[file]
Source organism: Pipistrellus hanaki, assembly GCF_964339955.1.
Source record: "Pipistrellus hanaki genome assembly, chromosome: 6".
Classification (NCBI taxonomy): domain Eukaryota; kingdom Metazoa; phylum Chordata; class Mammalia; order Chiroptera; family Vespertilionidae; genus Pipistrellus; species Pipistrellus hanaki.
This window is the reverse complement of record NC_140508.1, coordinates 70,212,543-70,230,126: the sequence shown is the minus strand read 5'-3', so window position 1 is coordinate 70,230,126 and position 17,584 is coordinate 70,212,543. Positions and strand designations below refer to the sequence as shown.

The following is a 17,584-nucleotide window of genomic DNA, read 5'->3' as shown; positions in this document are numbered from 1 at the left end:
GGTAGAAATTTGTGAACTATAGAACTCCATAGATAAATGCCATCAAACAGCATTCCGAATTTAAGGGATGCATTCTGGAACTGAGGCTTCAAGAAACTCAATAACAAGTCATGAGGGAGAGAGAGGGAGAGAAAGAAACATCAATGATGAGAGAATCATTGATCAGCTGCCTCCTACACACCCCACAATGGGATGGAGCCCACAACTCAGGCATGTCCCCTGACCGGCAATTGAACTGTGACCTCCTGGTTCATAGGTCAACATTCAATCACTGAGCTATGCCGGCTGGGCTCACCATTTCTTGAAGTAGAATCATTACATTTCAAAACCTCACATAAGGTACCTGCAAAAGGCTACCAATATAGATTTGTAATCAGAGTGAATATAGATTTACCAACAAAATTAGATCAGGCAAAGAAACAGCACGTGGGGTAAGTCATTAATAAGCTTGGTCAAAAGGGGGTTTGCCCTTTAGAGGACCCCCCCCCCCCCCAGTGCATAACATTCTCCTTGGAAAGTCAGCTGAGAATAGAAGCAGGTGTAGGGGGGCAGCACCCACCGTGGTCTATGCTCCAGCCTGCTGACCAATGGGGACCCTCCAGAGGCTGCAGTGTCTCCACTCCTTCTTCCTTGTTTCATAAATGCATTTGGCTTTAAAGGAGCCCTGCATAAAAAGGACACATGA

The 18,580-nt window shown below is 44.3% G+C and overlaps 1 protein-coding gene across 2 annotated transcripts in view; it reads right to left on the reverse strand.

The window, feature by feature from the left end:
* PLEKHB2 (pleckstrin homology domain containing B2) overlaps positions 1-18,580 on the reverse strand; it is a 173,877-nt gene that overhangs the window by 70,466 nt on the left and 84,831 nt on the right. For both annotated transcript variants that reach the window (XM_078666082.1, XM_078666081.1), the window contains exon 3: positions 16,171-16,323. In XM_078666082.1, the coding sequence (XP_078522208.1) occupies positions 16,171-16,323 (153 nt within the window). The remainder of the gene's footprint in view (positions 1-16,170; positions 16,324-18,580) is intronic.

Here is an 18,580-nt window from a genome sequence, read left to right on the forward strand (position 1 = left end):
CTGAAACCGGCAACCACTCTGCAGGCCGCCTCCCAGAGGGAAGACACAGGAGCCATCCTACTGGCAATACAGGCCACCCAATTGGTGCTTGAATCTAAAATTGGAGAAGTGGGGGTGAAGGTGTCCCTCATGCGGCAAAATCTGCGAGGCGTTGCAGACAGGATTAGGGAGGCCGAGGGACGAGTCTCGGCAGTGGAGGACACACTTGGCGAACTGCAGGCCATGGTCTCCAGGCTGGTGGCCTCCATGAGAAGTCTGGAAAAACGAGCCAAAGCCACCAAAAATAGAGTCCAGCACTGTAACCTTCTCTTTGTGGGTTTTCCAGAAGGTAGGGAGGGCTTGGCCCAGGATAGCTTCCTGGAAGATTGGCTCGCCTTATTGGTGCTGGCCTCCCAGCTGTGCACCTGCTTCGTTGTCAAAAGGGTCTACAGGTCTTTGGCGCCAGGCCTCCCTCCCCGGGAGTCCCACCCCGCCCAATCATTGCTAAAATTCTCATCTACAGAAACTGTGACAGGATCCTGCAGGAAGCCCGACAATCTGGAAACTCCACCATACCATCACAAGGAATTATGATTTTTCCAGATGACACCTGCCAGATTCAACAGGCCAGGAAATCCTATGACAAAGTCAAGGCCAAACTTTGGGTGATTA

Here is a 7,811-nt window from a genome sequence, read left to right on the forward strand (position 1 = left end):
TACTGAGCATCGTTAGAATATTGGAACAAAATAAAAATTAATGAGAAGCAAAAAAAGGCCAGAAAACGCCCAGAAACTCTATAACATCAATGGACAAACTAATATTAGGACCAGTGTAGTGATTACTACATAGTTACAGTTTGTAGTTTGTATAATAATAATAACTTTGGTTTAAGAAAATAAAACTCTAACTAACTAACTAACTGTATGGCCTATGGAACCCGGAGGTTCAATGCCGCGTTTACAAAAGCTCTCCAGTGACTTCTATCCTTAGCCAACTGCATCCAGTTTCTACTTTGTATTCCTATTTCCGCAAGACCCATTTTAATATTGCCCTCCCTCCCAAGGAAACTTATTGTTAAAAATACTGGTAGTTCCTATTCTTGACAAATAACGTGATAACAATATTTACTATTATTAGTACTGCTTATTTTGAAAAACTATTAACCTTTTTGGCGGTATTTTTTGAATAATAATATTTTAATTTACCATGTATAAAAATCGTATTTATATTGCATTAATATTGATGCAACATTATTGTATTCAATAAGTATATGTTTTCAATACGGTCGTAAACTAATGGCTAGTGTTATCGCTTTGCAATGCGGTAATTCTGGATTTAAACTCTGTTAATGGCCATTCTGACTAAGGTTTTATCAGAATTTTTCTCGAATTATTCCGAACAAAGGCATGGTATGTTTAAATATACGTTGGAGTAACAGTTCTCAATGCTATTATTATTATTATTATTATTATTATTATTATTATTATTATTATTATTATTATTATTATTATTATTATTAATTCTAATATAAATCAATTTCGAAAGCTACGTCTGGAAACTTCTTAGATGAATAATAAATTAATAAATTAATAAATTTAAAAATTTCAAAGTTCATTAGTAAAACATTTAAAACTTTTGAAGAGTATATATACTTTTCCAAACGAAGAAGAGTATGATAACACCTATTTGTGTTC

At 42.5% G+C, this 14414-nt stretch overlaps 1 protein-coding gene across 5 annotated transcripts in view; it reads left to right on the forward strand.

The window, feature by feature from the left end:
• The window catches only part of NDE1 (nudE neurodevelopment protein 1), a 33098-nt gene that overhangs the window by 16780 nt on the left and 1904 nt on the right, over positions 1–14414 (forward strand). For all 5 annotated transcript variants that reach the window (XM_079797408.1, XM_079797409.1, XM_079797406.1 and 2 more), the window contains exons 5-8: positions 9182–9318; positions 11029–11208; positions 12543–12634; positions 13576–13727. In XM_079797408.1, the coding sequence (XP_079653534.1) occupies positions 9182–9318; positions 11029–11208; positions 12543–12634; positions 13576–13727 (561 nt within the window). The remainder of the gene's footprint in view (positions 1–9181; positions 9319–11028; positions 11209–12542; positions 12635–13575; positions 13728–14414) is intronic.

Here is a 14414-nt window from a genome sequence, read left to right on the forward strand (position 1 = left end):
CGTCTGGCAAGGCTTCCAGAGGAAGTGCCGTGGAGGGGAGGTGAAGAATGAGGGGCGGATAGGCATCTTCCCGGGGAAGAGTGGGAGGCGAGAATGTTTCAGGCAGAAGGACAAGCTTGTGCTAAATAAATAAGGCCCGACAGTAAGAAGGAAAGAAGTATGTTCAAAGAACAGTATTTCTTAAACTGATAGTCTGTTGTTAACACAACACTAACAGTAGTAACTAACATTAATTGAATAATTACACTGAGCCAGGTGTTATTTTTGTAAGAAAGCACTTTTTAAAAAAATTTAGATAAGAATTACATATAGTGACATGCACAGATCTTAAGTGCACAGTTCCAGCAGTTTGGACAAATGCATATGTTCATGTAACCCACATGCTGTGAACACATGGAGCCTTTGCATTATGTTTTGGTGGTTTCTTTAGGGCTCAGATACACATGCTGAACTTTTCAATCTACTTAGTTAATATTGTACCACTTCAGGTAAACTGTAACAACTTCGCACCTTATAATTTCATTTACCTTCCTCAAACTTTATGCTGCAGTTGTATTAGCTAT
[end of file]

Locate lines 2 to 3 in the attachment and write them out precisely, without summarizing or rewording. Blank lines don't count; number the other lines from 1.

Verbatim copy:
Source record: "Pipistrellus hanaki genome assembly, chromosome: 6".
Classification (NCBI taxonomy): domain Eukaryota; kingdom Metazoa; phylum Chordata; class Mammalia; order Chiroptera; family Vespertilionidae; genus Pipistrellus; species Pipistrellus hanaki.